Weird and wonderful snack foods!
    Vending machines that disperse cooked cup ramen!
    Gakken Adult Science kits available at cover price!
    No tipping at restaurants!
    “fresh” sushi really is fresh!
    Cute girls!
    Weekly manga magazines in every conbi on every block!

    Excuse me while I catch my breath…

    • No fair, that’s more that 10 🙂 … well, if you are going to break the rules, I have about a list of 100. But since I am still living in Japan, I’ll have to create that list after I leave here and really start missing it (probably a day after I leave).

  3. That’s the thing about these kinds of lists – it’s easy to make them really long. The challenge is in paring them down to just the top ten.

    I especially like the Gakken Adult science kits. Gakken’s based in Japan, but there’s also DeAgostini (Italy, England and South Africa) and Hachette. They all have either inexpensive built-it kits, or serialized kits that you buy one a week or one a month. I can get them all here in Japan, and I’m pretty sure that none of these kits are available in North America, except as imports at 2-4 times cover price. Granted, the DeAgostini kits are 3 times pricier in Japan than in England, but at least they’re available here with the books printed in Japanese. I just got finished modifying Gakken’s Edison-style phonograph to add an external power supply, speed control, LED and power switch. (Kind of like putting a jet engine into a Model T Ford). I’m forcing myself to wait before buying Gakken’s wire recorder (which just came out yesterday) and the little synthesizer. The synth looks especially fun because it’s only 3000 yen, and the theremin can be modded to be used as an input to the synth. Also, I’m wondering if the wire recorder can also be used as an input to the synth…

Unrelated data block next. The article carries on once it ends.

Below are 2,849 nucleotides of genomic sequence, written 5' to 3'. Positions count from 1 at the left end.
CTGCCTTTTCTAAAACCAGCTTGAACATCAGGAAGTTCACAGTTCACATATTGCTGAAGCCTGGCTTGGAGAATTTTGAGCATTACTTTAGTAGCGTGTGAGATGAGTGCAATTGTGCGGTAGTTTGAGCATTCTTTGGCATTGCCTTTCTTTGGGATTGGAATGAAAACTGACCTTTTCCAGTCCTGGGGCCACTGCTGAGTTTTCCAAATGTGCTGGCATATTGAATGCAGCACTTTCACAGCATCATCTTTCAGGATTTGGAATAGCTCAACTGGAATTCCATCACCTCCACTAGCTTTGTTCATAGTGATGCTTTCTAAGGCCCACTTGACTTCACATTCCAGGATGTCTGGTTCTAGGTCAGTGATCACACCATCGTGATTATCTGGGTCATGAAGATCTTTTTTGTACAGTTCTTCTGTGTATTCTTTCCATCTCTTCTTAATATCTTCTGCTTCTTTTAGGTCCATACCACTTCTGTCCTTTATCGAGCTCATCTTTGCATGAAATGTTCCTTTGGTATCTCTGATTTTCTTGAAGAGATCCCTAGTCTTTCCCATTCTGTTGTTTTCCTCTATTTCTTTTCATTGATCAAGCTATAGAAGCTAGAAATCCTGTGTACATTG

• I put a general overview of the kits on my blog (

        The most recent review was of kits 13 and 16, at The other kit reviews can be found from my index page (